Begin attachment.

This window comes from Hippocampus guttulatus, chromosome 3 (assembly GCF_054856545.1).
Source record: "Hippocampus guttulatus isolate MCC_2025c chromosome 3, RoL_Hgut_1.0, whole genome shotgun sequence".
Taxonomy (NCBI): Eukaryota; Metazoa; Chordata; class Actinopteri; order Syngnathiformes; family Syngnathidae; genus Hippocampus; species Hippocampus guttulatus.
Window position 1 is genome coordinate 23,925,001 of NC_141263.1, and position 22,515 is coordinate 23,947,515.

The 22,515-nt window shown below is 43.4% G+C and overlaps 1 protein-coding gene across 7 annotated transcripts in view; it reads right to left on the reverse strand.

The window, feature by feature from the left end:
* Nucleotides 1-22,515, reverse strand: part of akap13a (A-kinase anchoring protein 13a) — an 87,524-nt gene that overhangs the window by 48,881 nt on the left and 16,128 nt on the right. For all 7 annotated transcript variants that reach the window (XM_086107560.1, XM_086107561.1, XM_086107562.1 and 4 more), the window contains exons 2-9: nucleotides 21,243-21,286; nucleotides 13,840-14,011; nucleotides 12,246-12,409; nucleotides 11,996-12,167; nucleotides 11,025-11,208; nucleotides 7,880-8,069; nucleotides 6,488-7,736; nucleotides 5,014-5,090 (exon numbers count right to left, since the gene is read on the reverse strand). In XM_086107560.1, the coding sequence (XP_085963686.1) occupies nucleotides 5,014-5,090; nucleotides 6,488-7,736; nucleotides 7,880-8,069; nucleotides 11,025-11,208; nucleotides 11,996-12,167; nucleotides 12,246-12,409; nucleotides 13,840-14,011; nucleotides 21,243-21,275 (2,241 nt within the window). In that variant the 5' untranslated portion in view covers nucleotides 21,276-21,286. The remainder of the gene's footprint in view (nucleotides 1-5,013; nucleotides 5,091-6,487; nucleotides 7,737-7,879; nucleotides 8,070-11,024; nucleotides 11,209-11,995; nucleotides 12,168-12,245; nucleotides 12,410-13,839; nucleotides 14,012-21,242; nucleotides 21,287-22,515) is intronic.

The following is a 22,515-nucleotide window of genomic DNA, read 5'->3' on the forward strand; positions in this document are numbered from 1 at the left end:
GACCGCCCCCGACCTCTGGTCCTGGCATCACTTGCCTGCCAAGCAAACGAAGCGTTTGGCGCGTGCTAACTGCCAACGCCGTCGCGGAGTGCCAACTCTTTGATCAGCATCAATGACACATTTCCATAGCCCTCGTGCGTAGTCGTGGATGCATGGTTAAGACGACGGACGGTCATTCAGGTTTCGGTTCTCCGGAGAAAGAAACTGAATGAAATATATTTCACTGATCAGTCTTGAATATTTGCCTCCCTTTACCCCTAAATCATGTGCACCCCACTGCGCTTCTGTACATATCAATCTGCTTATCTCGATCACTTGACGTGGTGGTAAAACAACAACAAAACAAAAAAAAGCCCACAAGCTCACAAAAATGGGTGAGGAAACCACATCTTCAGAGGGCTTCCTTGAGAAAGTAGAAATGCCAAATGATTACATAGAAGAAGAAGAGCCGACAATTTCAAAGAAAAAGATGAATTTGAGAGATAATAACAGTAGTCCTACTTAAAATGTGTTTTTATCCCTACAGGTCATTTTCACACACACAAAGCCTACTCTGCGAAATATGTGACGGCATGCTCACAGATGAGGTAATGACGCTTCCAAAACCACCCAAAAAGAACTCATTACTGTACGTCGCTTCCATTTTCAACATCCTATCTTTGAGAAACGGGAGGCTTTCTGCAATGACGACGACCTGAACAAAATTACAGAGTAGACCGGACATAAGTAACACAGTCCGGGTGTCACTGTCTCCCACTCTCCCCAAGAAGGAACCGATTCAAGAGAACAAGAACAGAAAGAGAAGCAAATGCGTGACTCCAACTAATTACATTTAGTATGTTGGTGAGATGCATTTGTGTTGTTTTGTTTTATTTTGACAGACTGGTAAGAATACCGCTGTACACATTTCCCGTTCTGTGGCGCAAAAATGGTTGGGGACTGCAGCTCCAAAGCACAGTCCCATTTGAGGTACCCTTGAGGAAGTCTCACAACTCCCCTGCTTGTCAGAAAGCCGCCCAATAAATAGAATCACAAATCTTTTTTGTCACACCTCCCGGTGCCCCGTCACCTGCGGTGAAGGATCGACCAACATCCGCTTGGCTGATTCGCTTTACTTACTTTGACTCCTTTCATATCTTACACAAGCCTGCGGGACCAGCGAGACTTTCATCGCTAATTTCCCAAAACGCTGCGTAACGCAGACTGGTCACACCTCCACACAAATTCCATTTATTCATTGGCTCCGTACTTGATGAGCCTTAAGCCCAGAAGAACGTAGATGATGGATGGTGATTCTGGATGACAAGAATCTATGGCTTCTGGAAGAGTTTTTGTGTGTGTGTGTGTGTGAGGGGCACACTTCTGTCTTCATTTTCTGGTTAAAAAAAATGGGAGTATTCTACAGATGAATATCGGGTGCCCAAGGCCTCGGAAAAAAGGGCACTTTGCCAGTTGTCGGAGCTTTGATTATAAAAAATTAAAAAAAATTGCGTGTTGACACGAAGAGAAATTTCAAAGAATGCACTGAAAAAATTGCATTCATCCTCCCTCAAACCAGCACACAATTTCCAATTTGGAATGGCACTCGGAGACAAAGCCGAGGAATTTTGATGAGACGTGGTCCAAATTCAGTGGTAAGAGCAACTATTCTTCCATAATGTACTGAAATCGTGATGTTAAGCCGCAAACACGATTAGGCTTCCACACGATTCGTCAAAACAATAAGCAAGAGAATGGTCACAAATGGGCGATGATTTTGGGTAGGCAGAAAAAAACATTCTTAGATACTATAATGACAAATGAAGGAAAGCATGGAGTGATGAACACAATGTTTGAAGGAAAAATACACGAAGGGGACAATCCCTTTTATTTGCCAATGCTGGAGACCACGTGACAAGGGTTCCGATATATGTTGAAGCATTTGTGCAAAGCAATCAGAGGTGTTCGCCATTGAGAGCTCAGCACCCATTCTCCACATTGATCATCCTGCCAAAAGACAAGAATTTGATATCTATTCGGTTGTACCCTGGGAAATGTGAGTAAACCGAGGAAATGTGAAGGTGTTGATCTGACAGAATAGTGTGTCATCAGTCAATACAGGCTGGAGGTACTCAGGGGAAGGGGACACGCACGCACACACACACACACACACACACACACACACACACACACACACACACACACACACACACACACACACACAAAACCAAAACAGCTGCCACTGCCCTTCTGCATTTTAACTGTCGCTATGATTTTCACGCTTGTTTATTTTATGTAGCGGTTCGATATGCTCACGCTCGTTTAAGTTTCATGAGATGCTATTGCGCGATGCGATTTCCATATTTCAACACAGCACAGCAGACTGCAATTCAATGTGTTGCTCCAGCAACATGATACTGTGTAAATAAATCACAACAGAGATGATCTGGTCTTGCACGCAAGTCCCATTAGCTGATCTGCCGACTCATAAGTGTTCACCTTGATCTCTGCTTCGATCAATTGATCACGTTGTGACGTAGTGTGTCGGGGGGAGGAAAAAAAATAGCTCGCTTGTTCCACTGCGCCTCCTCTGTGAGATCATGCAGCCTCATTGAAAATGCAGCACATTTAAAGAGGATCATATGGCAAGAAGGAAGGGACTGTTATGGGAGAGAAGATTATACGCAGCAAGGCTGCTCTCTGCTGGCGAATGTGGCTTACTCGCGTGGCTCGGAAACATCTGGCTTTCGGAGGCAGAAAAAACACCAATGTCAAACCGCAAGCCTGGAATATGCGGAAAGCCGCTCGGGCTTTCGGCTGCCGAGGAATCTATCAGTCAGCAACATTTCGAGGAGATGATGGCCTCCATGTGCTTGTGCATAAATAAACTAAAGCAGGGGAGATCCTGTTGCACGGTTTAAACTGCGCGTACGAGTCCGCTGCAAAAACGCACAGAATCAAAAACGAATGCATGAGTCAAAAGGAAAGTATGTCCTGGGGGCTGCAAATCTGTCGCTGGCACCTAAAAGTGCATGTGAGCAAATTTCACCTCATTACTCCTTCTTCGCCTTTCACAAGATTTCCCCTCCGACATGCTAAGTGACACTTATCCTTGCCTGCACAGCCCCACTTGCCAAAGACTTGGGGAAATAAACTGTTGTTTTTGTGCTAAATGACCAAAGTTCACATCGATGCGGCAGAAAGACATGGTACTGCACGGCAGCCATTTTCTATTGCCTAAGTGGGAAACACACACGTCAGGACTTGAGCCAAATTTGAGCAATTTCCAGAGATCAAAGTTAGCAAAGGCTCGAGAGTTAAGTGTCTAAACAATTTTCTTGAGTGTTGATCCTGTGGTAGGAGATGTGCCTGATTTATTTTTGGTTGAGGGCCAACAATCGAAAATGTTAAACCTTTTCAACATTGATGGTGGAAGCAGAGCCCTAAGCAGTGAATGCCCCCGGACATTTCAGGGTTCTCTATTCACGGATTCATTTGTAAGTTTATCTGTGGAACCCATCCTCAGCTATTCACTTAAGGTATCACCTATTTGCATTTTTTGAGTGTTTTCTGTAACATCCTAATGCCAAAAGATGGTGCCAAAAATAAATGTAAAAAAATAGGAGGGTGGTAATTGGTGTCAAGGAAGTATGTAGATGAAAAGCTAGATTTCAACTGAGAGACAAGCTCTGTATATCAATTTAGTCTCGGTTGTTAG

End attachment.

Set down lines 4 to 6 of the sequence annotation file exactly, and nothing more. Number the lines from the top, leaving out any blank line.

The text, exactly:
Window position 1 is genome coordinate 23,925,001 of NC_141263.1, and position 22,515 is coordinate 23,947,515.

The 22,515-nt window shown below is 43.4% G+C and overlaps 1 protein-coding gene across 7 annotated transcripts in view; it reads right to left on the reverse strand.

The window, feature by feature from the left end: